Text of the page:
On the Convention Floor
What are the sportsman's issues facing state delegates?
Prior to the opening gavel for the evening session of the convention, Republican delegates put the finishing touches on their platform. It included the usual line for the GOP: strong national defense, tax cuts and reformed social security. But there wasn’t much language about sportsmen or their issues and concerns. So, the best place to find what mattered to gun owners, hunters and anglers was on the convention floor. From battleground states across the spectrum to the ultra-liberal ones, Outdoor Life looked for delegates’ opinions on hunting and fishing and the role it will play in this election cycle.
“I’m a member of the Gulf Coast Conservation Association. A big concern of mine this year is fisheries management, especially in the Gulf of Mexico. Redfish and trout have rebounded, and I’d like it to stay that way.”
“We’ve got a new law in the state allowing the use of crossbows for deer, and I support it. However, it’s causing a lot of controversy. Also, the second amendment is important for democracy, and folks should vote with that in mind.”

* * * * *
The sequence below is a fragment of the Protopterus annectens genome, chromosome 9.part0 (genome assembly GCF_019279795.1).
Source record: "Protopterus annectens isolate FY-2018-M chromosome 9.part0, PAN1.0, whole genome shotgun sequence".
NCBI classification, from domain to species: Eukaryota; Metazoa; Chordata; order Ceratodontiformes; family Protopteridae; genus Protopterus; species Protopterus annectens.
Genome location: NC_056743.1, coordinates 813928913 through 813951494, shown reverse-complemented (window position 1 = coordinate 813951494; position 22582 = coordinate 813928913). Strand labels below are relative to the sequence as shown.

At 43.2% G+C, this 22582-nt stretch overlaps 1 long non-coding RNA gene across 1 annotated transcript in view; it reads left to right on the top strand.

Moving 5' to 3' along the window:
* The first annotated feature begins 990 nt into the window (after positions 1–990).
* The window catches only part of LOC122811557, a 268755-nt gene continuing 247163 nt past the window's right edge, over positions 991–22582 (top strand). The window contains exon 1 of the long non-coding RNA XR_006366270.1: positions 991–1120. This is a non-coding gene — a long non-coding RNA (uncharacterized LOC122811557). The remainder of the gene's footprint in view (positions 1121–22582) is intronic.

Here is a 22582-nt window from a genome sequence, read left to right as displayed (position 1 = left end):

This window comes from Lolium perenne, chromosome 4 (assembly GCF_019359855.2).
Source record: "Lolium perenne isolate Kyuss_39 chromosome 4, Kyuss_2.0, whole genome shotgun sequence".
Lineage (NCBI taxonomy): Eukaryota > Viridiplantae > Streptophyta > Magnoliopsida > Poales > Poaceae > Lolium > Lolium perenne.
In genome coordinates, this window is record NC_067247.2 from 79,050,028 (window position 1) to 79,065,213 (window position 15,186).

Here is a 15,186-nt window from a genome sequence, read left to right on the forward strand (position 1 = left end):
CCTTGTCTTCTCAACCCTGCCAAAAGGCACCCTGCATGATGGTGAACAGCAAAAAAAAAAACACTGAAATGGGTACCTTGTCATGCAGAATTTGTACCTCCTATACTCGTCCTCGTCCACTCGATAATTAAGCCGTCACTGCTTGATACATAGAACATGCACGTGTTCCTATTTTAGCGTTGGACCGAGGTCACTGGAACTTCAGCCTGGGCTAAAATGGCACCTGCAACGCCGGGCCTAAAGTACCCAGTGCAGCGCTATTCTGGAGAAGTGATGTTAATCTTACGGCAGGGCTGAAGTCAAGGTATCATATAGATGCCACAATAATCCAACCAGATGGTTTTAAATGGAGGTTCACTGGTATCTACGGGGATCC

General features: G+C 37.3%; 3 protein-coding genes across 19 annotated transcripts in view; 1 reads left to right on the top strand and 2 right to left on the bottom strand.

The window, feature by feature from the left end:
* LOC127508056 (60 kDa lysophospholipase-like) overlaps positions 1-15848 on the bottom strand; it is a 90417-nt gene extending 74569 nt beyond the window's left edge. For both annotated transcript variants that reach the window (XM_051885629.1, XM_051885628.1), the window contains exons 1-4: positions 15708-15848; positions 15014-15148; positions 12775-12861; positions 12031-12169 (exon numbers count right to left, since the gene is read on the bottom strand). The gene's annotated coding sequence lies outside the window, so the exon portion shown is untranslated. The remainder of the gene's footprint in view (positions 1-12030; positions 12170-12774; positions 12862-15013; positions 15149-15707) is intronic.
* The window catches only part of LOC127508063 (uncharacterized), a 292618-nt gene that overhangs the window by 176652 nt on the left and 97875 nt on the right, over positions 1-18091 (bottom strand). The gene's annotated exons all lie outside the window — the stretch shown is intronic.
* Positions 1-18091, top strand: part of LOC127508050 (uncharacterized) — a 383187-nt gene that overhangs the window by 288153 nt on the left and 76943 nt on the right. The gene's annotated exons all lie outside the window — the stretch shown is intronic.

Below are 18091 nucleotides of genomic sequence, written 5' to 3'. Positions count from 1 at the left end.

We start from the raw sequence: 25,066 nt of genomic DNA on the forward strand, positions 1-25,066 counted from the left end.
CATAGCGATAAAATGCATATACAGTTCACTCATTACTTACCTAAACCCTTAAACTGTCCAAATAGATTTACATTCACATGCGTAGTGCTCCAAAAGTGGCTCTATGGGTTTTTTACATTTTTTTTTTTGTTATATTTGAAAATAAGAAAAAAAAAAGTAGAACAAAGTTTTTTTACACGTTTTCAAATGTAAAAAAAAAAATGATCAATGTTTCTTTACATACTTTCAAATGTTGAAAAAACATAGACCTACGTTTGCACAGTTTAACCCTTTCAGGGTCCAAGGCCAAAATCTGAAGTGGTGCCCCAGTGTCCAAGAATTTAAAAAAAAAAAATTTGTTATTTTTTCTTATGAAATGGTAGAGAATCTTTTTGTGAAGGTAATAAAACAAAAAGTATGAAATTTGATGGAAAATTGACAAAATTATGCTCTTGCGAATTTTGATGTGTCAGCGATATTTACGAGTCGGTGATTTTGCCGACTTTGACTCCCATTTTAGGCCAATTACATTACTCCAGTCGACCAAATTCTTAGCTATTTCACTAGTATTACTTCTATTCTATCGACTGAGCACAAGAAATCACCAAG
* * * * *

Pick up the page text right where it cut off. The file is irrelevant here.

“I’ve got two yellow labs that I trained with a friend for upland birds and ducks. I saw a survey recently that asked ‘Which presidential candidate would you want to walk your dog?’ Well, I trust George Bush to do that. I’m an outdoorsman for Bush, and I believe he will protect habitat for upland birds.”
“I’m a friend of the NRA, so gun issues are important for my vote. I fish a lot for bass and hunt for deer. In fact, my son just killed his first buck last year, and it’s important to me that he be able to do that with his kids in the future.”
Mississippi Delegate and State Auditor
“In California we deal with a lot of anti-gun people. We had the ammunition tax, but it was repealed. Land access is another big issue, because the federal government owns so much in the state, but they won’t let anyone use it.”
“In western North Carolina we’re fighting the governor over buffer zones. I’m afraid that we’re going to lose a lot of land access in the mountains because the number of hunters is dwindling.”
North Carolina Delegate